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I'm about to move my place of living and my company HQ at the same time to a new location. It's a 2-story building with rather thick concrete walls, and when I tried to put my wifi router/access point there I could cover one room with decent quality signal, and in other rooms I barely could connect my laptop to the network.

I'd like to have a single network inside though, not several different ones, as it easies the stuff like sharing files and accessing other's computers without setting VPNs.

I was thinking maybe it would be an option to put an access point in each room, connect them all via ethernet cables to main router - but how could I then have the same network on all of them? Wouldn't it lead to some conflicts between different points in the network infrastructure?

What is, generally, advised solution in a situation like this?

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1 Answer 1

Connect all the APs via Ethernet cables to a central switch, each AP on a port.

Connect the switch to the router via back-to-back Ethernet cable using one port only.

Assign default gateway ip address on the router port connected to switch, say 192.168.1.1/24.

Disable DHCP and/or NAT (if avaialable) on all APs.

Configure ip addresses on APS (if mandatory), E.g. 192.168.1.2-5/24 for 4 APs. You can use those IPs for managing the APs.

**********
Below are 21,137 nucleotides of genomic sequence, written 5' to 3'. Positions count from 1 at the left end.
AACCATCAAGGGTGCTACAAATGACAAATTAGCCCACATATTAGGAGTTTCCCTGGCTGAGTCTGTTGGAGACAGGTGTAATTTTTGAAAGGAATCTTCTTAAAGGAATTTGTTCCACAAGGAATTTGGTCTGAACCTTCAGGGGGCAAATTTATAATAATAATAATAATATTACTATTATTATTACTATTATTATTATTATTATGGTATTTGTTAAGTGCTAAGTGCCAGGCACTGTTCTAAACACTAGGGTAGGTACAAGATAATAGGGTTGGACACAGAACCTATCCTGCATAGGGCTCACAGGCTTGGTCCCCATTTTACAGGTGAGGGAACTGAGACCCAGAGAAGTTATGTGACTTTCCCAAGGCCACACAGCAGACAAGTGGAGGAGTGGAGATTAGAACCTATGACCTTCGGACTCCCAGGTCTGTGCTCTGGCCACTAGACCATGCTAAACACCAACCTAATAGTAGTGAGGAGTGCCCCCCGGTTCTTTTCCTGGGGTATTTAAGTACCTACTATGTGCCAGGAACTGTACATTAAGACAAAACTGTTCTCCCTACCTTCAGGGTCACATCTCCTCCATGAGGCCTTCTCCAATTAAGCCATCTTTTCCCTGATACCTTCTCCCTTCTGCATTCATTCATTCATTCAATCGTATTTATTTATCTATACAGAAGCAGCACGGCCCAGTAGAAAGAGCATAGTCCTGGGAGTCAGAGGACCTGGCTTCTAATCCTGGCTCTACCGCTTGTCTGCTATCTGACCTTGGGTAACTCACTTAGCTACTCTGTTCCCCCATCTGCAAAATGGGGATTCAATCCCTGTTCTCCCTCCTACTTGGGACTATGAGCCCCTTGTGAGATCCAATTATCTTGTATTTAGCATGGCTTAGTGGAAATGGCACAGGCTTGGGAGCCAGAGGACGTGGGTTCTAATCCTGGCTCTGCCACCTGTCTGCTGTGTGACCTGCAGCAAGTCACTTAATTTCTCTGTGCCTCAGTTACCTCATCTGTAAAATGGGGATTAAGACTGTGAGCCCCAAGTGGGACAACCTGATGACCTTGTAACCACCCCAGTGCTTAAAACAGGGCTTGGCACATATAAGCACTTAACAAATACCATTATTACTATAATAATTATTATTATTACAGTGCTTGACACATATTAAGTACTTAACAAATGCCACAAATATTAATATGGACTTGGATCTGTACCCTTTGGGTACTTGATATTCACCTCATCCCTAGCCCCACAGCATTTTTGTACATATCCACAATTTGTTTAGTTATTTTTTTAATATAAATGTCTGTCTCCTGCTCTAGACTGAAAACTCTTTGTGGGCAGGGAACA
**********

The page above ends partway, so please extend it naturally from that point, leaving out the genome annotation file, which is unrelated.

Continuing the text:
Run DHCP from the router (unless you have another DHCP Server), e.g. 192.168.1.10-50/24.

This will create a single network segment for all hosts connected to the APs (or Switch in general), and the default gateway will be the router.

Hosts on this segment will now talk to each other directly via the switch.

You can use same SSID for all APs, and you can set each to a different channel (1, 6 or 11) to minimize interference.

This is a basic setup, there are other possibilities, depending on requirements.

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Thanks! Only one question though - how important is to set APs to different channels? When I was setting up a AP as repeater before I was told it should have both the same SSID and channel as the other one. This time I don't want them to overlap, right? –  kender Jan 12 at 7:30
    
It is not mandatory, but it's good practice. Each time the wifi radio needs to send data, it listens to check if someone else is transmitting in its channel. If someone else is transmitting on the channel, the wifi radio will have to wait. So, this practice is efficient usage of transmission medium and enhance overall data throughput. –  aseaudi Jan 12 at 9:52

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